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Who is this new Joey Votto?

Cleveland Indians v Cincinnati Reds
Photo by Dylan Buell/Getty Images

Meet the new boss. Same as the old boss - just different.

Just over a week ago, there was much consternation about the modifications made by Joey Votto and the production that it had (not) produced in early action for the Cincinnati Reds in 2021. Through 9 games, he was hitting just .162/.205/.162, with nary an extra base hit to his name. At 37 years old, and with a trio of seasons in his rear-view mirror that looked nothing like the player he once was, it was enough to begin wonder if the Reds master of reinvention had finally run out of ideas.

Yet here we are this morning, and a quick glance at his Baseball Savant page shows us Joey is exactly the guy we’ve always known once again relative to his peers:

That’s our Joey, alright. So damn glad he’s back.

Jokes aside, towards the end of his age-36 season in 2020, he did not modify his foot speed. There’s a reason he’s been a catcher-turned-1B in his career, after all. What he did do was make a firm commitment to try to tap back into a swing that produced the most possible power upon contact, and lean into that 100% - even if it cost him some of the strikezone prowess that had defined much of his career. A more upright stance, a more violent swing, and a lack of the choking-up that became synonymous with his plate approach of letting no strike get past him.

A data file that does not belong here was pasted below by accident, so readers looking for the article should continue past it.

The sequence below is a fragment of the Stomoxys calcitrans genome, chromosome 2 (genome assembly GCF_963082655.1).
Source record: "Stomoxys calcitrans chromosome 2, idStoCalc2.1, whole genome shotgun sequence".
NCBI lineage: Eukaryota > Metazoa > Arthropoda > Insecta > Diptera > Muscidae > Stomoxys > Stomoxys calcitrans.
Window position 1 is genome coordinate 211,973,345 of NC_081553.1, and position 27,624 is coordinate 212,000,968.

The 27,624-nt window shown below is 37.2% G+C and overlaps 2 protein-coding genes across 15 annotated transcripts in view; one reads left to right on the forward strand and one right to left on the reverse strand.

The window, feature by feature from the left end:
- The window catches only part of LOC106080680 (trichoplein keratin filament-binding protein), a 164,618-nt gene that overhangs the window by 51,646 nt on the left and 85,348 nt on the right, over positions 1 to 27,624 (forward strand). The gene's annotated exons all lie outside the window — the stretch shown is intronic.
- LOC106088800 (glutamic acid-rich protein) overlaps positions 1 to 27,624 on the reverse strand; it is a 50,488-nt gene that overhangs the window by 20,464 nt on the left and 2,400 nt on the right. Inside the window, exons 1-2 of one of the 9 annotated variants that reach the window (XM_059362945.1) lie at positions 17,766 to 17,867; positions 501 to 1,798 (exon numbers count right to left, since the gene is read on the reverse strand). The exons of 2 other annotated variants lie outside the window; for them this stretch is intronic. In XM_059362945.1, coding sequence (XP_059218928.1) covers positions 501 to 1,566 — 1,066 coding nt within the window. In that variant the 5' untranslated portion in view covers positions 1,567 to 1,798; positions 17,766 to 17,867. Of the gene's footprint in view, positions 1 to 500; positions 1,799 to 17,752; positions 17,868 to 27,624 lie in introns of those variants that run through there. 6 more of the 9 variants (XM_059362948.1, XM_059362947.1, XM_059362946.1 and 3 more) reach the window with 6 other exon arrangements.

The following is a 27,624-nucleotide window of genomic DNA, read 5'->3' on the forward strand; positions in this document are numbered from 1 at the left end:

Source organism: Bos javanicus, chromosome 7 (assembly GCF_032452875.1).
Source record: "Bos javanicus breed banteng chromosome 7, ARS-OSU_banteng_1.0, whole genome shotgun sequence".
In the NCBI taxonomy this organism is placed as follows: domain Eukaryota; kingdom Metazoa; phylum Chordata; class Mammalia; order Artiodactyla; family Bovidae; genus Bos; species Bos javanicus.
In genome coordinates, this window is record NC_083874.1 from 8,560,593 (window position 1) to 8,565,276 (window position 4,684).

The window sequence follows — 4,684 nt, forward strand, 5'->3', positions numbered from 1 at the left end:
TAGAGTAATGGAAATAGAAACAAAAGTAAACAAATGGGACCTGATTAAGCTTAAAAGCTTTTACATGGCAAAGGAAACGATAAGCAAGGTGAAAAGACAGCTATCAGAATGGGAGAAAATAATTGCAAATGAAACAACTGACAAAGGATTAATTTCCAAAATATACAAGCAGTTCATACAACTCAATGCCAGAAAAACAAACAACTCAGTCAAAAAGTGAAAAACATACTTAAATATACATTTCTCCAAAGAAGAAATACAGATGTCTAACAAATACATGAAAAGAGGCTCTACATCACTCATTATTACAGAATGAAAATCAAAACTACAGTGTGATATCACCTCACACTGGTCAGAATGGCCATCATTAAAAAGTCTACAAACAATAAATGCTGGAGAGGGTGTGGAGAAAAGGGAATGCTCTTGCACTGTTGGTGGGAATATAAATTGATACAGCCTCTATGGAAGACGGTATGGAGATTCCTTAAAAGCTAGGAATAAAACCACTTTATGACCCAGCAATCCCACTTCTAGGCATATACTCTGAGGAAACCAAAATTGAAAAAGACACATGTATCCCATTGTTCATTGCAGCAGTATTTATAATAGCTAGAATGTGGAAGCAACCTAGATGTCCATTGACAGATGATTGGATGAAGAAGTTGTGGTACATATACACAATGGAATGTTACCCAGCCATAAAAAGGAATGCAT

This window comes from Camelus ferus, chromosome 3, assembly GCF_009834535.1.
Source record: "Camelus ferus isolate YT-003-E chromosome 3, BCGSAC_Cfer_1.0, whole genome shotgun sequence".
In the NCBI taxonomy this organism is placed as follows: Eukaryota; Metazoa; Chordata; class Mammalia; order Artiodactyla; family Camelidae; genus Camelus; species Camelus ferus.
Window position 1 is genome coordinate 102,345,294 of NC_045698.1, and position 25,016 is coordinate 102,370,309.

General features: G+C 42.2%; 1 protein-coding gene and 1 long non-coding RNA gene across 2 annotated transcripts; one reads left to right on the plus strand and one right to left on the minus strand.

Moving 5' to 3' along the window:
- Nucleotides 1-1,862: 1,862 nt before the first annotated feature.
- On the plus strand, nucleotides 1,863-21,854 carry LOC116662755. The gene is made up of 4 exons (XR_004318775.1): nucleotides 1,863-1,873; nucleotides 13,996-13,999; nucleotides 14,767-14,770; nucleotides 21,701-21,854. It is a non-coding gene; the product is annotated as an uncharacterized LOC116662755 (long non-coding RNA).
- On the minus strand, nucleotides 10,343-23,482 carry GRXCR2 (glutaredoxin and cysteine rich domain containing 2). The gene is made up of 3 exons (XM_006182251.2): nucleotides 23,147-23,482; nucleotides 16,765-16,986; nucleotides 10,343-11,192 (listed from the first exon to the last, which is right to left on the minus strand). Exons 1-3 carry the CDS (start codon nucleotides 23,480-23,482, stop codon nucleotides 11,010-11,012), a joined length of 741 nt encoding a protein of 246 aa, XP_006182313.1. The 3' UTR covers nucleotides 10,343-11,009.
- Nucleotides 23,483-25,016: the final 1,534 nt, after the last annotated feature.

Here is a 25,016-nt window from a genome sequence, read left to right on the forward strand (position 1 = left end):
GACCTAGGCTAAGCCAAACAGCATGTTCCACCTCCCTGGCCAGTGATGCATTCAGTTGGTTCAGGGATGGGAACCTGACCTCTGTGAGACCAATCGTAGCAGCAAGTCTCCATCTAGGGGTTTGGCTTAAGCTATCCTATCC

A more thorough glance at his Baseball Savant page shows that yeah, he’s got that back so far this year, too: